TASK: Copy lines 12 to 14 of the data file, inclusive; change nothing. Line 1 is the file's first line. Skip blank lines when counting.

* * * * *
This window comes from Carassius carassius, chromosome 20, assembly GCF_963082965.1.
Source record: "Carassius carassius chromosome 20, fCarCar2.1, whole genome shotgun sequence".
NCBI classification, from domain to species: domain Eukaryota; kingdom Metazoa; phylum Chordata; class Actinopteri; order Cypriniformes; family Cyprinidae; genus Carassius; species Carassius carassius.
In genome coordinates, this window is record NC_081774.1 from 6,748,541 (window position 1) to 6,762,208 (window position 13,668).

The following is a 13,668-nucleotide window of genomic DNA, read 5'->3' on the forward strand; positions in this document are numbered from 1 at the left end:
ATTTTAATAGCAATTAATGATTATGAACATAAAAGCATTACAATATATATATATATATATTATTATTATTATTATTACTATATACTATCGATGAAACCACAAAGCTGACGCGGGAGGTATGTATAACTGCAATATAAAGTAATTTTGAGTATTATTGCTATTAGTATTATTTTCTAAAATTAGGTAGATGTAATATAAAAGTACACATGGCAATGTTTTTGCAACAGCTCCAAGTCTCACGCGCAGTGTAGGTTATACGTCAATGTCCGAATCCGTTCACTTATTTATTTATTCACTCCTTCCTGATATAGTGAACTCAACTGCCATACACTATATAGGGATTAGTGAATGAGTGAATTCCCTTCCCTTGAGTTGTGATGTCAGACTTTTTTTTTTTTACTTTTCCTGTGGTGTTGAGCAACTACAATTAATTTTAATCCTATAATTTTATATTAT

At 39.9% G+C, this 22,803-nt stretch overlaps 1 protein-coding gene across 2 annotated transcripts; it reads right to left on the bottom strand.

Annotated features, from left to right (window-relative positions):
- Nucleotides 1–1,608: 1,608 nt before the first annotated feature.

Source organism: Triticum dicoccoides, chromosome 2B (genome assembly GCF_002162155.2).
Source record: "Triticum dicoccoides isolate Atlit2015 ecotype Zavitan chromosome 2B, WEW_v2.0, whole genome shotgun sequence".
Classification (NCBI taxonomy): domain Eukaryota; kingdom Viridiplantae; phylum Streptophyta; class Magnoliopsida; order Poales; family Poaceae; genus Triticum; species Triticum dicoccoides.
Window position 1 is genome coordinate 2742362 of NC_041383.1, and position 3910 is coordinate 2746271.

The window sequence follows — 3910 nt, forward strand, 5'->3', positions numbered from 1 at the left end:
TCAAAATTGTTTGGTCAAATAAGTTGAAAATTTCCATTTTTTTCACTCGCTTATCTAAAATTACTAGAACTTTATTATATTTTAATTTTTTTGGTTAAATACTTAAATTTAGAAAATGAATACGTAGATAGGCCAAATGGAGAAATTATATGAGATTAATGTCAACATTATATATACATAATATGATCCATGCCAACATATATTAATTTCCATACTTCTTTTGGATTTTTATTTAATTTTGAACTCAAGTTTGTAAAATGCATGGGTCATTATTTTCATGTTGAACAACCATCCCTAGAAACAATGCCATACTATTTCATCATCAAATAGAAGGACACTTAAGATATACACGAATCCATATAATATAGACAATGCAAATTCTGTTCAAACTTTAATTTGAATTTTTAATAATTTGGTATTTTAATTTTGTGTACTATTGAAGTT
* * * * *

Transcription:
Classification (NCBI taxonomy): domain Eukaryota; kingdom Viridiplantae; phylum Streptophyta; class Magnoliopsida; order Poales; family Poaceae; genus Triticum; species Triticum dicoccoides.
Window position 1 is genome coordinate 2742362 of NC_041383.1, and position 3910 is coordinate 2746271.

The window sequence follows — 3910 nt, forward strand, 5'->3', positions numbered from 1 at the left end: